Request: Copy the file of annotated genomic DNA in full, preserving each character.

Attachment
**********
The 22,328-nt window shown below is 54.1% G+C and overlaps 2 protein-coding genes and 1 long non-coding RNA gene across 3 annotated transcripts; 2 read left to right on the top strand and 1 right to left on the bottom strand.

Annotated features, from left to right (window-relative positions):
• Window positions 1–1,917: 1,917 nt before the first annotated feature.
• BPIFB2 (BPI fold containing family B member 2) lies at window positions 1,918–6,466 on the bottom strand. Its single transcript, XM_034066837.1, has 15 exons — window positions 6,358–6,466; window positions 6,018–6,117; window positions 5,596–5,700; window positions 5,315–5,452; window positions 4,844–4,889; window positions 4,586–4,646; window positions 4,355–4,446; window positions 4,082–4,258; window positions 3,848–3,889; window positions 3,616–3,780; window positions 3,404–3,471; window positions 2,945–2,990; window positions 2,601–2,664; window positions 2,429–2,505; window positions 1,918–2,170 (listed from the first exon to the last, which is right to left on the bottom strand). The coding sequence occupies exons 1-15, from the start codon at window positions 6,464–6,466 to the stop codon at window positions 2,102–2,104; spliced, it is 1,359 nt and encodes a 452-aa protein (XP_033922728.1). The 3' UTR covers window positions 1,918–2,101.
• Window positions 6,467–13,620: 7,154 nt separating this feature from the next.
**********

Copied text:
The 22,328-nt window shown below is 54.1% G+C and overlaps 2 protein-coding genes and 1 long non-coding RNA gene across 3 annotated transcripts; 2 read left to right on the top strand and 1 right to left on the bottom strand.

Annotated features, from left to right (window-relative positions):
• Window positions 1–1,917: 1,917 nt before the first annotated feature.
• BPIFB2 (BPI fold containing family B member 2) lies at window positions 1,918–6,466 on the bottom strand. Its single transcript, XM_034066837.1, has 15 exons — window positions 6,358–6,466; window positions 6,018–6,117; window positions 5,596–5,700; window positions 5,315–5,452; window positions 4,844–4,889; window positions 4,586–4,646; window positions 4,355–4,446; window positions 4,082–4,258; window positions 3,848–3,889; window positions 3,616–3,780; window positions 3,404–3,471; window positions 2,945–2,990; window positions 2,601–2,664; window positions 2,429–2,505; window positions 1,918–2,170 (listed from the first exon to the last, which is right to left on the bottom strand). The coding sequence occupies exons 1-15, from the start codon at window positions 6,464–6,466 to the stop codon at window positions 2,102–2,104; spliced, it is 1,359 nt and encodes a 452-aa protein (XP_033922728.1). The 3' UTR covers window positions 1,918–2,101.
• Window positions 6,467–13,620: 7,154 nt separating this feature from the next.